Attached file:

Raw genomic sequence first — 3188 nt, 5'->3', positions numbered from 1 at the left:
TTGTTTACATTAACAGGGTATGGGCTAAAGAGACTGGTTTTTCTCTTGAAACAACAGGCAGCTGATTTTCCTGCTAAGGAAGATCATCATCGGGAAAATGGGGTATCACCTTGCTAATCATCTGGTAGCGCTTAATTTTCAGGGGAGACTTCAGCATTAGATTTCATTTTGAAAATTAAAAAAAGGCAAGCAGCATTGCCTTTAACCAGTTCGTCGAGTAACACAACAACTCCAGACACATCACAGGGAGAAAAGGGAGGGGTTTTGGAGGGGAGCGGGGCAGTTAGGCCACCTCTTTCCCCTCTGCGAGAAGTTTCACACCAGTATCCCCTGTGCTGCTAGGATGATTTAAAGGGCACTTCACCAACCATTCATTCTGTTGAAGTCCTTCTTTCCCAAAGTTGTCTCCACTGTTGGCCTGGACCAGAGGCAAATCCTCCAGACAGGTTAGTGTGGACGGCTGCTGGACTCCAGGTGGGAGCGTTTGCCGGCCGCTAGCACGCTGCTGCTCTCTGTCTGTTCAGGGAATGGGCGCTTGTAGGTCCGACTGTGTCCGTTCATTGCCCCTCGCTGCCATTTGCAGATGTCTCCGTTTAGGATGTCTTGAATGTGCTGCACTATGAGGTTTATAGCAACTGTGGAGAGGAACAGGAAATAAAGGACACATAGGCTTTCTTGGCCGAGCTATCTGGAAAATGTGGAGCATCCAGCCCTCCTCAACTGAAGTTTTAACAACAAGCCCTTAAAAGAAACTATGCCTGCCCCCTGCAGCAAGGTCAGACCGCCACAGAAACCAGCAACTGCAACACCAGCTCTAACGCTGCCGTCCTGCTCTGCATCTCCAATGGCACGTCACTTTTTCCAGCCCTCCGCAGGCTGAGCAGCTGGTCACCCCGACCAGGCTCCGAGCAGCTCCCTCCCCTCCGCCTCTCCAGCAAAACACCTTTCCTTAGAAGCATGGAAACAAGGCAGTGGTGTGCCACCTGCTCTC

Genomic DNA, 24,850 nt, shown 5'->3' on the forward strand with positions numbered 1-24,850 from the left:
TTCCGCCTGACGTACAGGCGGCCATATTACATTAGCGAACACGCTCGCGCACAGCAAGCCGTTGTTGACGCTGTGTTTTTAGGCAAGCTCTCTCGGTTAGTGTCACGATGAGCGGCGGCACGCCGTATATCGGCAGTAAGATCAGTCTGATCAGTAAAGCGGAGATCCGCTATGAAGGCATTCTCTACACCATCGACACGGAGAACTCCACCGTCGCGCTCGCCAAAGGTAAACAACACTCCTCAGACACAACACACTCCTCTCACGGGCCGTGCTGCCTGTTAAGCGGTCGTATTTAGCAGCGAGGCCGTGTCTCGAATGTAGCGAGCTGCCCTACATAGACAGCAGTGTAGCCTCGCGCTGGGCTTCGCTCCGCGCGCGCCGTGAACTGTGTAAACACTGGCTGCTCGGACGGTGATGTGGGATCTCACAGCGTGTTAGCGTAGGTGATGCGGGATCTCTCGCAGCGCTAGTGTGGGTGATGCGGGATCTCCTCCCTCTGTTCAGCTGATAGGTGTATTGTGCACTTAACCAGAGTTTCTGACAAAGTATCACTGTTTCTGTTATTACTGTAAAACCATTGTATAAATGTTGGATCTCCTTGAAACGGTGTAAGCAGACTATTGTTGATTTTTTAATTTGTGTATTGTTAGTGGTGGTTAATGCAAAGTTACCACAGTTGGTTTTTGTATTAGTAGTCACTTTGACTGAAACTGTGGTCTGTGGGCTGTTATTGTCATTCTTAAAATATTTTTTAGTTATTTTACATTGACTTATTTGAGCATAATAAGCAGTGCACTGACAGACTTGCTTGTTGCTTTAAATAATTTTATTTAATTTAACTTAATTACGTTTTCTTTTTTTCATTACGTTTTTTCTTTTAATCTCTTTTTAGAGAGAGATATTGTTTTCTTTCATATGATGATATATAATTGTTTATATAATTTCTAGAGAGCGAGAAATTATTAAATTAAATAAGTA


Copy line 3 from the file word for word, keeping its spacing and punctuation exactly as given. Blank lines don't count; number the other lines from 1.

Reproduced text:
Genomic DNA, 24,850 nt, shown 5'->3' on the forward strand with positions numbered 1-24,850 from the left: